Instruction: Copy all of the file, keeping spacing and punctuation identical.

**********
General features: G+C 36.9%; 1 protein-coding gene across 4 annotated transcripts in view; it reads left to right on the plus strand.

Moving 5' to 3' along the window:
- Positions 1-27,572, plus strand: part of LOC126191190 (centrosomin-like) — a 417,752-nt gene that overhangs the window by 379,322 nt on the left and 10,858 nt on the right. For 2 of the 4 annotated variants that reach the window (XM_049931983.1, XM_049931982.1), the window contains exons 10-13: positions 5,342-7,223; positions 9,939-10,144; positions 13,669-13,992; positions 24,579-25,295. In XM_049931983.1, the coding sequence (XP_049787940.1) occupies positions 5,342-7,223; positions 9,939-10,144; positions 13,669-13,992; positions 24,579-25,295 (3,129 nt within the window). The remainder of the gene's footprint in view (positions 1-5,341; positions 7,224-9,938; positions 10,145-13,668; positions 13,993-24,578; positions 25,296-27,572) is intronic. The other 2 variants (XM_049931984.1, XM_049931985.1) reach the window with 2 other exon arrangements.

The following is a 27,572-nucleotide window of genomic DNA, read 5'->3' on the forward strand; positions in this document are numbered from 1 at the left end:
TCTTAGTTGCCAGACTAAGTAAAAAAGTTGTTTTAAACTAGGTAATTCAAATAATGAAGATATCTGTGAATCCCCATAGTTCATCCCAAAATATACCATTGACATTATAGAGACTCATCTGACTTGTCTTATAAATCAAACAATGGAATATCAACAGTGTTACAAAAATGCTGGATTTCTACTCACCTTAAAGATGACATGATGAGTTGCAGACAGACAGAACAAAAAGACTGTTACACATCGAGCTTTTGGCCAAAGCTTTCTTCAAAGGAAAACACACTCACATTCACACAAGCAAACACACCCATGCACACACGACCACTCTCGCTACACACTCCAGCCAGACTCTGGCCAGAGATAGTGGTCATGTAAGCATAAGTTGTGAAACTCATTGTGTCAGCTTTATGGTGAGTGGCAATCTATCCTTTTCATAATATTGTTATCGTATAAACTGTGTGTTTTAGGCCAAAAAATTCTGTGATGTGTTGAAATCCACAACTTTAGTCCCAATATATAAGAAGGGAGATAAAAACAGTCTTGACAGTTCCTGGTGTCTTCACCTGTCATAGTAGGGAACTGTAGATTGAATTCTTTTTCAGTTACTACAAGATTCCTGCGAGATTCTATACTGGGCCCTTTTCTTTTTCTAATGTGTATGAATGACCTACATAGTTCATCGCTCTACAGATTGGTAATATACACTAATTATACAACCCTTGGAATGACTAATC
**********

General features: G+C 36.9%; 1 protein-coding gene across 4 annotated transcripts in view; it reads left to right on the plus strand.

Moving 5' to 3' along the window:
- Positions 1-27,572, plus strand: part of LOC126191190 (centrosomin-like) — a 417,752-nt gene that overhangs the window by 379,322 nt on the left and 10,858 nt on the right. For 2 of the 4 annotated variants that reach the window (XM_049931983.1, XM_049931982.1), the window contains exons 10-13: positions 5,342-7,223; positions 9,939-10,144; positions 13,669-13,992; positions 24,579-25,295. In XM_049931983.1, the coding sequence (XP_049787940.1) occupies positions 5,342-7,223; positions 9,939-10,144; positions 13,669-13,992; positions 24,579-25,295 (3,129 nt within the window). The remainder of the gene's footprint in view (positions 1-5,341; positions 7,224-9,938; positions 10,145-13,668; positions 13,993-24,578; positions 25,296-27,572) is intronic. The other 2 variants (XM_049931984.1, XM_049931985.1) reach the window with 2 other exon arrangements.

The following is a 27,572-nucleotide window of genomic DNA, read 5'->3' on the forward strand; positions in this document are numbered from 1 at the left end:
TCTTAGTTGCCAGACTAAGTAAAAAAGTTGTTTTAAACTAGGTAATTCAAATAATGAAGATATCTGTGAATCCCCATAGTTCATCCCAAAATATACCATTGACATTATAGAGACTCATCTGACTTGTCTTATAAATCAAACAATGGAATATCAACAGTGTTACAAAAATGCTGGATTTCTACTCACCTTAAAGATGACATGATGAGTTGCAGACAGACAGAACAAAAAGACTGTTACACATCGAGCTTTTGGCCAAAGCTTTCTTCAAAGGAAAACACACTCACATTCACACAAGCAAACACACCCATGCACACACGACCACTCTCGCTACACACTCCAGCCAGACTCTGGCCAGAGATAGTGGTCATGTAAGCATAAGTTGTGAAACTCATTGTGTCAGCTTTATGGTGAGTGGCAATCTATCCTTTTCATAATATTGTTATCGTATAAACTGTGTGTTTTAGGCCAAAAAATTCTGTGATGTGTTGAAATCCACAACTTTAGTCCCAATATATAAGAAGGGAGATAAAAACAGTCTTGACAGTTCCTGGTGTCTTCACCTGTCATAGTAGGGAACTGTAGATTGAATTCTTTTTCAGTTACTACAAGATTCCTGCGAGATTCTATACTGGGCCCTTTTCTTTTTCTAATGTGTATGAATGACCTACATAGTTCATCGCTCTACAGATTGGTAATATACACTAATTATACAACCCTTGGAATGACTAATC